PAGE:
PEO Horizon: A Publication of
 “No Smokers Need Apply” – Employment Discrimination Against Smokers
Federal law is silent when it comes to discrimination against employees who smoke cigarettes, cigars, or pipes at work. As a result, many companies establish policies allowing termination of employees or rejection of applicants who choose to smoke.
Is it legal for my company to discriminate against smokers?
Anti-smoking legislation is largely a product of state law and varies across jurisdictions. A majority of states protect workers against unwanted smoke in the workplace.   Beyond establishing smoke-free workplaces (nearly 75% of companies sampled either prohibited smoking in the workplace or restricted it to designated areas), employers have a near absolute right to make employment decisions based on one’s smoking habits.
Despite the undisputed right to smoke, these regulations favor the nonsmoker’s right to preserve health by avoiding secondhand smoke from co-workers. Moreover, studies show that employees who smoke are less healthy than nonsmokers, are absent more, and make more expensive claims for health and disability benefits. Therefore, local and state government policy is to discourage smoking, with the belief that discrimination against smokers will promote nonsmoking.
Is nicotine addiction a disability under the Americans with Disabilities Act? 
Courts rarely hear cases dealing with smoker’s rights under the ADA. One federal district court held that common sense dictates that smoking is not a “disability” within the meaning of the ADA: “Congress could not possibly have intended the absurd result of including smoking within the definition of “disability,” which would render somewhere between 25% and 30% of the American public disabled under federal law because they smoke.”  Brashear v. Simms, 138 F.Supp.2d 693, 695 (D. Md. 2001).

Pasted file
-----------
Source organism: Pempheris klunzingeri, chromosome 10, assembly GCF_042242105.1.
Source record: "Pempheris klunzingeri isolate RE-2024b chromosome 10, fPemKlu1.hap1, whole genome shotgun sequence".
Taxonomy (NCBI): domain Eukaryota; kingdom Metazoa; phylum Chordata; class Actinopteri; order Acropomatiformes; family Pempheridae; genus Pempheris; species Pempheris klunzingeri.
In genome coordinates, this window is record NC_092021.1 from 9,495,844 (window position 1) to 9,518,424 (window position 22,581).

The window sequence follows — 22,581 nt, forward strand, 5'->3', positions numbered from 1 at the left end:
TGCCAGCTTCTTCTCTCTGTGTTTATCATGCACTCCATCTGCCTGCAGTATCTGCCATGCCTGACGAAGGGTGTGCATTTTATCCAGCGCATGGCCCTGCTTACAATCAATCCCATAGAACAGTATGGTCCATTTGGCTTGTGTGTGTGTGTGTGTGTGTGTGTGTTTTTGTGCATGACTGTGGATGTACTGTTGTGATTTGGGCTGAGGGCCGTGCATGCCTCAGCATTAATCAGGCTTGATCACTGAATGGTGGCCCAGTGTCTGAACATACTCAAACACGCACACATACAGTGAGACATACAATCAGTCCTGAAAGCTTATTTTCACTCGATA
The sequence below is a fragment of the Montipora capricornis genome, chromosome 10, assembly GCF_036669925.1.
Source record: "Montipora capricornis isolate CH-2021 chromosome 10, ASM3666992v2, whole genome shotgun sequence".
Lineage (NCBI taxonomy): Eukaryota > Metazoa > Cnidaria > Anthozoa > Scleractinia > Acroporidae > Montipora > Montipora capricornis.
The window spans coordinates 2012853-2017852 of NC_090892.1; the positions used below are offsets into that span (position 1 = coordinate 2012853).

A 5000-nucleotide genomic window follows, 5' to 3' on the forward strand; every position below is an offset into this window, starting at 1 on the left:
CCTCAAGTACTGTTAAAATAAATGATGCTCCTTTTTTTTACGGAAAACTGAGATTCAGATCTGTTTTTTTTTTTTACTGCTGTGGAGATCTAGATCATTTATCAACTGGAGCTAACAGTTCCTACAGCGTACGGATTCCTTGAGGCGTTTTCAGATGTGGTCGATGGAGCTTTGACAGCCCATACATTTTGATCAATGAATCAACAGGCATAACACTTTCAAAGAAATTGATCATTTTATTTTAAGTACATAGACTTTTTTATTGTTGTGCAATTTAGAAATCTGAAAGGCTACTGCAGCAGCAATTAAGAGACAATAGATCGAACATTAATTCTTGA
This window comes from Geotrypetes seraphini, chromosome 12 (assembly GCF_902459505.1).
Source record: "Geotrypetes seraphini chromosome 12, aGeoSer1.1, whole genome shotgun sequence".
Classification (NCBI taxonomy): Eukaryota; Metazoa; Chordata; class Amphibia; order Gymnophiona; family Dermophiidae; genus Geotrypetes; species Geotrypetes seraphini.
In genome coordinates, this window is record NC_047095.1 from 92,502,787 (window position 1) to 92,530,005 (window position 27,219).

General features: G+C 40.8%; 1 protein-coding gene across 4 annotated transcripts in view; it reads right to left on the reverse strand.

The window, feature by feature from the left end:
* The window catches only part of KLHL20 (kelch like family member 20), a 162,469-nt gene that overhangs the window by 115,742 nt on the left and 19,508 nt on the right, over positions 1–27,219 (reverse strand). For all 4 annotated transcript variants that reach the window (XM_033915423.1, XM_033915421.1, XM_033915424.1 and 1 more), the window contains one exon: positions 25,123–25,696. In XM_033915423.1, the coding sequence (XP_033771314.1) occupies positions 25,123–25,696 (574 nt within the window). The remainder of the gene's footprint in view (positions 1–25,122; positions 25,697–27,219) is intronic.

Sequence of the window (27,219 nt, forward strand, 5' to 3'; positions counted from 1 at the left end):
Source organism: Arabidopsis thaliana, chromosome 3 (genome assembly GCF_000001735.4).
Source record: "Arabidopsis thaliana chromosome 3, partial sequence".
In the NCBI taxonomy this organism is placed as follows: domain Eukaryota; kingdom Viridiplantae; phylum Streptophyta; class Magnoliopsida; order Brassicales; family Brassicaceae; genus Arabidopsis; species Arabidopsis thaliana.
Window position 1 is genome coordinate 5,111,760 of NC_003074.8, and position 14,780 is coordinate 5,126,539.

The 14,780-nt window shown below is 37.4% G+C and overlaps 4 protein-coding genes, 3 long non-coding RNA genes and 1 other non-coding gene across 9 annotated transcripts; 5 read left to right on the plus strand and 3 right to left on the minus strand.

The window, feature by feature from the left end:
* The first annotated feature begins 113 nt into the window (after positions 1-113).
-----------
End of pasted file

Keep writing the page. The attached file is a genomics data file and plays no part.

Proponents of smoker’s rights argue by analogy that if alcoholism receives treatment as a disability under the ADA, then smoking should also qualify. However, Supreme Court precedent holds that alcoholism is an impairment rather than a per se disability. A nicotine addiction, on the other hand, is remediable either by willfully quitting, or by using such over-the-counter solutions like nicotine patches or chewing gum. 
Will a smoker still try to sue me?
Generally, lawsuits brought by employees claiming discrimination at work for smoking are unsuccessful. However, anti-smoking laws include some common exceptions. Their protections may not apply to:
  • Locations of a private function, i.e. hotel banquet rooms
  • private offices occupied exclusively by smokers
  • inmates at correctional facilities and hospital patients if they are subjected to the rules of the institution
  • employers who can show that it would be financially or physically unreasonable to comply with the legal limitations
Furthermore, some states (e.g. Minnesota, Montana, South Dakota, Wisconsin and Wyoming) forbid work-related discrimination against employees on the basis of smoking, or any legal activities outside of work. Wisconsin law, for example, goes an extra step and forbids employers from discriminating against both workers who use lawful or unlawful products, such as illicit drugs.
Nonetheless, employers in these jurisdictions offering some protection to smokers are free to restrict or even prohibit smoking during working hours.   They are also free to charge smokers higher health insurance premiums.
A qualified PEO can help you design a nonsmoking policy that is tailored to your business. For more information go to